2014 Aug 24

Another clear night! I decided to continue the demonstration imaging from yesterday but this time using a cheaper lens: Canon 50mm f/1.8 (the cheap one in a plastic casing). The very low f-number of this lens means much fainter details can be captured with short exposures (I am still using a fixed tripod, no telescope, no guiding, no darks or flats). The down-side of such an aperture is that focussing is quite critical. I focussed on Vega, as yesterday, but I had to tape the focus ring to stop it slipping. On this cheaper lens the focussing ring is quite flimsy.

 The Milky Way in Scutum

Image moved to Milky Way page.

 Comet C/2014 E2 (Jacques)

Image moved to C/2014 E2 page.

 The Milky Way in Cygnus

Image moved to Milky Way page.

 2014 Aug 23

An unexpected clear night after rain. I decided to take some more demonstration shots to show what can be done on a fixed tripod: NO telescope, NO guiding, NO dark or flat frames. Individual exposures had to be short to avoid star trails. I used my Canon 24-105mm zoom lens on Canon EOS 5D Mk II camera. I focussed on bright stars (Arcturus and Vega) using the camera's live view magnified by 10.

 The Plough in twilight

Resulting images moved to Ursa Major page.

 Comet C/2014 E2 (Jacques)

Image moved to C/2014 E2 page.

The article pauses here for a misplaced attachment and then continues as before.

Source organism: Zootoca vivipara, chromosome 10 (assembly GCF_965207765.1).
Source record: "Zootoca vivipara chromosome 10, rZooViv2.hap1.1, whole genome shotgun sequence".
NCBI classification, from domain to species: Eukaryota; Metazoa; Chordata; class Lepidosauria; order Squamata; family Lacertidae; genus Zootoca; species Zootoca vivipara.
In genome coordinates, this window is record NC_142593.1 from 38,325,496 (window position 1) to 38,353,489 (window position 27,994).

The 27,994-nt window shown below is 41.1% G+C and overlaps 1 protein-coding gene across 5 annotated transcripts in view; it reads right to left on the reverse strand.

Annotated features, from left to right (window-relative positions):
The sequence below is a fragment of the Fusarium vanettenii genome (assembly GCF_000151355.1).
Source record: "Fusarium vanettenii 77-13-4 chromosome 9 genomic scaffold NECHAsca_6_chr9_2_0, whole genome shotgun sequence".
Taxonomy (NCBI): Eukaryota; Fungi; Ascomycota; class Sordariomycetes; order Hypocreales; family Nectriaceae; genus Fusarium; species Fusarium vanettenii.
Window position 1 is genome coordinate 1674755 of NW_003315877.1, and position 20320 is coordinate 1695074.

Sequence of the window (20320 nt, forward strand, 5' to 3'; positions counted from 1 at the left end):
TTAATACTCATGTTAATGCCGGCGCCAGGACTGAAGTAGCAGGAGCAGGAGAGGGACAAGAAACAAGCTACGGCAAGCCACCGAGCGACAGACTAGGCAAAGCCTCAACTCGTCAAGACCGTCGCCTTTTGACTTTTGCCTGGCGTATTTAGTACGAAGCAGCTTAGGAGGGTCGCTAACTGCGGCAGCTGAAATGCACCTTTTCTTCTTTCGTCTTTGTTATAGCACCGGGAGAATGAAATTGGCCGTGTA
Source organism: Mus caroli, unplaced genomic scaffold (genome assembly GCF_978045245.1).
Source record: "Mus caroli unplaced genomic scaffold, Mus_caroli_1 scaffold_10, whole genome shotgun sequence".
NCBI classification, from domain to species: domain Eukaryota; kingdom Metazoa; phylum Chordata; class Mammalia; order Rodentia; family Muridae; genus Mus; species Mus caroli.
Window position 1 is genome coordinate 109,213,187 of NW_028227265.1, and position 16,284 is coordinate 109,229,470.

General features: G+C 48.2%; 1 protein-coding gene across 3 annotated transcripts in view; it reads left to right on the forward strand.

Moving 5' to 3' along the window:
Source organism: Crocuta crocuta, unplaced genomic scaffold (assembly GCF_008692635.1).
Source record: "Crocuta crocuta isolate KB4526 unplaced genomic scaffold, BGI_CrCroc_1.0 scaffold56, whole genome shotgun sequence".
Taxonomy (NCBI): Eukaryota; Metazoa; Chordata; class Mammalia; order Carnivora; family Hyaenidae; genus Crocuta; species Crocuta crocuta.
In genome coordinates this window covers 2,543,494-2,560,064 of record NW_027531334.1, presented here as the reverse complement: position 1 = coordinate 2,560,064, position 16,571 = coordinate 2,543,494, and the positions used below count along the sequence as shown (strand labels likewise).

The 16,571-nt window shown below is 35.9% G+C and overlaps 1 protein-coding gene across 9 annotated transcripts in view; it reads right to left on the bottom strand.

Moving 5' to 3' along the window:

The Milky Way in Cepheus

Canon EOS 5D MkII ISO6400
Canon 24-105mm L IS lens at 32mm, f/4.8
Fixed tripod, 34 x 8s = 4.5 minutes total exposure
2014 Aug 23 at 21:33:57 - 21:40:06 UT
From Rookhope 54.8N 2.1W 330m asl. Rural, almost no light pollution (3 Bortles)

This is the stretch of Milky Way from Casssiopeia through Cepheus to Cygnus. I had some trouble with the zoom shifting due to the weight of the lens when looking up. I should have taped it but didn't. The result was that I could not stack the full set of images I took. So the result is not as good as I hoped.

 2014 Mar 23

A truly clear moonless night at last. But there was evidently significant dust high in the atmosphere because the background of all my raw images was quite brown, due to reflected distant light pollution.

 Spiral galaxy M101

Image moved to M101 page.

 Comet 290P/Jager

Image moved to 290P/Jager page.

 The Rosette Nebula, wide field view

Image moved to Rosette Nebula page.

 2014 Mar 22

 The Rosette Nebula, NGC 2237 etc

Image moved to Rosette Nebula page.

 2013 Nov 19

 Comet C/2013 R1 (Lovejoy)

Image moved to C/2013 R1 page.

 2013 Nov 4

 Comet 154P/Brewington

Image moved to 154P page.

 NGC 1555, Hind's variable nebula

Image moved to NGC1555 page.


 Satellite trail & atmospheric turbulence

As often happens, I omitted from the NGC1555 stack a frame that was spoilt by a satellite trail. The satellite was clearly rotating because it reflected a varying amount of sunlight:

An enlargement of part of the trail (so 1 camera pixel = 1 screen pixel here) shows how the image of the path was affected by atmospheric turbulence:

 2013 Oct 29

The first clear moonless evening here for over a month!

 M31, the Andromeda Galaxy

Image moved to M31 page.

 2013 Sep 14